TRAVERSE CITY — Ryan Ward waited two months for Friday to roll around.
The recent retiree and Traverse City resident needed a new driver’s license and new license plates. That meant he needed an appointment at the Secretary of State office — which lately is about as prime and sought-after as waterfront property along Grand Traverse Bay.
Ward booked the appointment two months ago, and appointments are currently booking out into February for people who can only conduct business inside a Secretary of State office. The COVID-19 pandemic shut down offices and caused a backlog of transactions to build up, creating more demand without more room.
“We thought it was a mistake,” Ward said. “But it’s government efficiency at its finest.”
Many transactions — new driver’s license, state ID, license plate renewal stickers — can be completed online or at one of more than 100 SOS kiosks in Michigan. But those needing to complete multiple transactions, get a new license because of an address or name change or transfer the title of their vehicle need an in-person appointment.
Drivers can roll the dice and try to get appointments the next day. Slots open up at 8 a.m. and noon to book an appointment during a four-hour window the following day. Tracy Wimmer, director of media relations for the Michigan Secretary of State, said it might take a couple of tries but it’s people’s best bet if a months-long wait isn’t an option.
“People should definitely check if they need to go in person,” Wimmer said. “There’s pretty much no situation where you need to get your tabs renewed in the office.”
People noticing more cars without license plates on the road aren’t seeing things. Buyers of new or used cars in need of new plates will have to drive around sans license plate until their appointment dates comes around.
Ward said the only inconvenience was how long he had to wait. He praised the Secretary of State for the detailed information found online, appointment reminders being texted to him and the overall ease of the experience. Just a little patience was required, Ward said.
“It wasn’t timely, by any means,” he said. “But the Secretary of State is just doing their best at this point.”
Some, like Amy Kudary, did not have to wait as long as Ward.
Kudary, a physician assistant in Traverse City, managed to make an appointment last week to get a new driver’s license, which she tried to do back in March — right after offices around the state began closing.
She patiently waited in her car until her appointment time Friday, and said she was happy to do so and happy the Secretary of State office put in precautions to stem the spread of COVID-19 and to make services available online.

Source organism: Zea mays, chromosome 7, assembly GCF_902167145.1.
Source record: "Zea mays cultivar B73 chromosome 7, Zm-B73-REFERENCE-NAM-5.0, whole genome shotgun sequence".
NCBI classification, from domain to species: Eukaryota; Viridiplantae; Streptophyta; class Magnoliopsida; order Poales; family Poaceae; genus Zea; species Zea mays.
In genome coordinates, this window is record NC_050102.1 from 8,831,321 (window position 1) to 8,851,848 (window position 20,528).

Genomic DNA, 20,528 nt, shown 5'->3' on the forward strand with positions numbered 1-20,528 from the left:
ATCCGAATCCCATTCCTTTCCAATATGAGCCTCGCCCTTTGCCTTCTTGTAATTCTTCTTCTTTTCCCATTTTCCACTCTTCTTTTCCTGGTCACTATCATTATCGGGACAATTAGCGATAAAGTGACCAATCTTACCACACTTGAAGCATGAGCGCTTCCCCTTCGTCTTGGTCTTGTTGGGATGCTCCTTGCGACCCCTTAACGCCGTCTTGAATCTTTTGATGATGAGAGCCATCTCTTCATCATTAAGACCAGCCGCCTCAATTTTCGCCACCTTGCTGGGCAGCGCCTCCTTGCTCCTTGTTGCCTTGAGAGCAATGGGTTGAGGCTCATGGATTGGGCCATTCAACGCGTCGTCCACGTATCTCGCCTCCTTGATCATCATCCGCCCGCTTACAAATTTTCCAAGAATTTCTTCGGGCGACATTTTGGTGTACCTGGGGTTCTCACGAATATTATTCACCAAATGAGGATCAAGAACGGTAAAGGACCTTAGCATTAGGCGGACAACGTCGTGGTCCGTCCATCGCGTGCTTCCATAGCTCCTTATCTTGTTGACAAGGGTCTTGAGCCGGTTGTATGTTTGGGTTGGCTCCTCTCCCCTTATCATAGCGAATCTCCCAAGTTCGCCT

“I would rather see you driving around with an expired license then to see you in the hospital right now with COVID and a tube down your throat,” Kudary said.
Kudary is also hopeful some of the practices put in place to keep people safe might stick around.
“Maybe some good will come out of this,” she said.
Some understanding seems to be coming out of the situation already.
Ward said he wasn’t concerned about getting pulled over for expired tabs or getting a ticket for an expired license because he expects police officers know the backlog is an issue.
“Officers know this is a challenging time for everyone. Right now, everything’s expired,” he said. “If we did get pulled over, I’d imagine the officer would understand our reasonable explanation.”
Traverse City Police Sgt. Matt Richmond confirmed just that.
Traverse City Police officers are not issuing tickets for expired driver’s licenses, license plate tabs and registrations that expired after March 1 and through Dec. 31, Richmond said. Anything before that, that driver is out of luck and likely to leave with up to a $500 fine for a first offense. Officers also are not pulling people over for not having a license plate, even those without a paper temporary one.
Having proof of an upcoming appointment to show the officer doesn’t hurt, but Richmond said that isn’t necessary.
“They’re given leniency for that,” Richmond said. “That’s not necessarily your fault that you can’t get in yet, and they’re going to let you go.”
Officers are checking VIN numbers to make sure the car is not stolen and that the driver has current auto insurance, Richmond said.
Wimmer did not have data on how many licenses and plate tabs have expired during the pandemic and have not been renewed, but she said the backlog of those is much less than it was when the shutdown began. Wimmer said most of those were handled by September.
“People should definitely check if they need to go in person. There’s pretty much no situation where you need to get your tabs renewed in the office.” Tracy Wimmer, director of media relations for the Michigan Secretary of State